The Inigo More report at the Real Instituto ElCano is in Spanish so I am unable to read it, but perhaps those more fluent than I can take a look and illuminate the rest of us.

The Money's Bottom Line, as they say, is that if you want to know of any large, non-Muslim, insititutions that are making it easier for our enemies to kill people of all ilks around the world, you just have to take a look at our 'friends' -- the French and the Germans.

UPDATE: As noted in the comments, the Inigo More report is not to be found on the English section of the link above but only on the Spanish side. Those who search the English side of the site will not see it and will have a null search string returned.

Posted by Vanderleun at November 25, 2003 8:39 AM
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"It is impossible to speak in such a way that you cannot be misunderstood." -- Karl Popper N.B.: Comments are moderated and may not appear immediately. Comments that exceed the obscenity or stupidity limits will be either edited or expunged.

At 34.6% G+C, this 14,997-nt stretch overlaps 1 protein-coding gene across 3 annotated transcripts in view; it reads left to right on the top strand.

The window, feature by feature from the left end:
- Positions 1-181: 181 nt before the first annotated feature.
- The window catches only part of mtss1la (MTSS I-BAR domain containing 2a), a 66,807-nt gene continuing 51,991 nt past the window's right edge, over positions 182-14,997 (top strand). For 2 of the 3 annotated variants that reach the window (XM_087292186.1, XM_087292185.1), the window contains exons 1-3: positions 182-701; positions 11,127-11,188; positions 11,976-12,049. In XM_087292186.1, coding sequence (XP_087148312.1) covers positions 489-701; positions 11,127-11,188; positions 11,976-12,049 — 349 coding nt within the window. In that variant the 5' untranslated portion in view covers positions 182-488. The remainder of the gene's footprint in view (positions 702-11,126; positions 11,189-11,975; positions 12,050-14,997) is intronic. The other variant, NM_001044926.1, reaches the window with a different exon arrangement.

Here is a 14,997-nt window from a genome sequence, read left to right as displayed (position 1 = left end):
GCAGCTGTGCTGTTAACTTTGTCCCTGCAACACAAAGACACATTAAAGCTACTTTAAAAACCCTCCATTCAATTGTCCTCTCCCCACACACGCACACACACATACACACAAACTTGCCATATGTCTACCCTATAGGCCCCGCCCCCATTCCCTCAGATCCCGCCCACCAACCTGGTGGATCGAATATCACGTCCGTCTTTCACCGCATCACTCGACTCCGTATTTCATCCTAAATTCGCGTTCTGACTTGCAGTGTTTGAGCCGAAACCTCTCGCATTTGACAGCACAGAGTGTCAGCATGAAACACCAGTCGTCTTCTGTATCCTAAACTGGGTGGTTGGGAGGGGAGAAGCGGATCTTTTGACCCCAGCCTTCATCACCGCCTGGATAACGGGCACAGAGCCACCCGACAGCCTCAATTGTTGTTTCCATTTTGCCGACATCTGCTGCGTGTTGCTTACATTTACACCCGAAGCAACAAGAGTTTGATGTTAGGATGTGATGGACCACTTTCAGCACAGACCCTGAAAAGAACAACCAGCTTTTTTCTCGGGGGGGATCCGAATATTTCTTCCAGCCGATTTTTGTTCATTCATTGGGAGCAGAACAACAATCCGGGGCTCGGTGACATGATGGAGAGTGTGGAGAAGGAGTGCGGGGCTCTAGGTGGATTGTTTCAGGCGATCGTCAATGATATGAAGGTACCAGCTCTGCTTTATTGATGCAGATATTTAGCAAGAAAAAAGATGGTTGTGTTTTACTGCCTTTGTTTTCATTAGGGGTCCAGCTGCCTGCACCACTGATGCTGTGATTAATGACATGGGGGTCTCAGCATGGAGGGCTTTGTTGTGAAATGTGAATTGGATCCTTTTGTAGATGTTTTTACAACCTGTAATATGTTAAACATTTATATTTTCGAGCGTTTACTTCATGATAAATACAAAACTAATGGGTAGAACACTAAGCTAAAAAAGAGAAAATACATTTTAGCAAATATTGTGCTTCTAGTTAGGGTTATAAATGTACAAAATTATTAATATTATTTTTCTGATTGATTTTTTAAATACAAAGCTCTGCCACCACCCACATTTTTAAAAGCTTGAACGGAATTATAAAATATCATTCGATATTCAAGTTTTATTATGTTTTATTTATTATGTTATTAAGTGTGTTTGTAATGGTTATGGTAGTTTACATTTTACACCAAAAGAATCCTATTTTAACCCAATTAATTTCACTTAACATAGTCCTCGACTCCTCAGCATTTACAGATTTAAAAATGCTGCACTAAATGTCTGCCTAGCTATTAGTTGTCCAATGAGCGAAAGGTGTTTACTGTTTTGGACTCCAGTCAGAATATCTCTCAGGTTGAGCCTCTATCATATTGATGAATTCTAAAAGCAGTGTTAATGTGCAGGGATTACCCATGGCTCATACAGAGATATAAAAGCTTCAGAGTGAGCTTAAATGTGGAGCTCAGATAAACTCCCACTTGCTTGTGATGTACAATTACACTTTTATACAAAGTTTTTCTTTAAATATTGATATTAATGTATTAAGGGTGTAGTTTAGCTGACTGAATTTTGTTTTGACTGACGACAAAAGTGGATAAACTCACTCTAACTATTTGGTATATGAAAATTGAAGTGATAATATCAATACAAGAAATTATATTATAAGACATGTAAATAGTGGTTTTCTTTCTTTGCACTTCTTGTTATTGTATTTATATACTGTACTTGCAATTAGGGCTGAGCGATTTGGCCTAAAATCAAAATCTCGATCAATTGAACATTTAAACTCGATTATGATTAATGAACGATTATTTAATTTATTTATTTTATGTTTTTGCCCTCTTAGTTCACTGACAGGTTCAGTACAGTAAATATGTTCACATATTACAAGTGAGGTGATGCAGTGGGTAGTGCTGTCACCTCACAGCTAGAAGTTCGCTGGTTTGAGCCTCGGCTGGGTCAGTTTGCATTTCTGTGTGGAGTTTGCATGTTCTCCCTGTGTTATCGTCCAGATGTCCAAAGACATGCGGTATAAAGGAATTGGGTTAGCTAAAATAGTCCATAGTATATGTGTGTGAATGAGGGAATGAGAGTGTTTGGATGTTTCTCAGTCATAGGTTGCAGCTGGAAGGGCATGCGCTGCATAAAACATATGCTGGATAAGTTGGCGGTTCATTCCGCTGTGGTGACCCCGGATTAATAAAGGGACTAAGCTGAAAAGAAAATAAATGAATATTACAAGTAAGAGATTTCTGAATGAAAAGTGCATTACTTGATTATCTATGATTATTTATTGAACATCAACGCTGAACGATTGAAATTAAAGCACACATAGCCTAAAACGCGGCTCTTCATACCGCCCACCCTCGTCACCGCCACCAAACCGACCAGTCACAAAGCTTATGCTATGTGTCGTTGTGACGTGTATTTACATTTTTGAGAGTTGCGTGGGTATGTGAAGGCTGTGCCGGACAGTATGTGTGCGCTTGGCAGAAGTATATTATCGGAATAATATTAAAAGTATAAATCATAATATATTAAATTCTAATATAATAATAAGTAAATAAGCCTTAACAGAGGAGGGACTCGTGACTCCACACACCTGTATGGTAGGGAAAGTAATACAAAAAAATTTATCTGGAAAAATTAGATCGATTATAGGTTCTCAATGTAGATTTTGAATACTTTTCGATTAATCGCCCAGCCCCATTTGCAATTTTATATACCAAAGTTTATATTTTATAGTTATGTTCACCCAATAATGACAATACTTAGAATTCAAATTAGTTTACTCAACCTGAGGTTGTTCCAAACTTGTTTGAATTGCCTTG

I took a look at the Real Instituto ElCano site, and it has a version in English (, but I was not able to track down the report by Inigo More you reference. Do you have a specific link? Or is it available from another site? My wife speaks pretty good Spanish and might be able to take a shot at it, if we can't track down an English translation already extant.

Thanks for the work. I came to you through Roger Simon's blog.

Posted by: Greg Hill at November 25, 2003 11:42 AM

It turns out that it is *only* on the Spanish side since there is not, I imagine, an English translation.

If you search on the Spanish side you can see it, but not on the English.

Posted by: Gerard Van der Leun at November 25, 2003 12:55 PM

Great find, Gerard.

Posted by: Solomon at November 25, 2003 5:04 PM

Here's the link to the Spanish version:

My wife took a look at it, and it would take her too long to do the translation. However, she has a cousin in Florida who specializes in legal, diplomatic and financial translations in several different languages, including Spanish. My wife thinks that she, as an American Jew, would probably be willing to do this.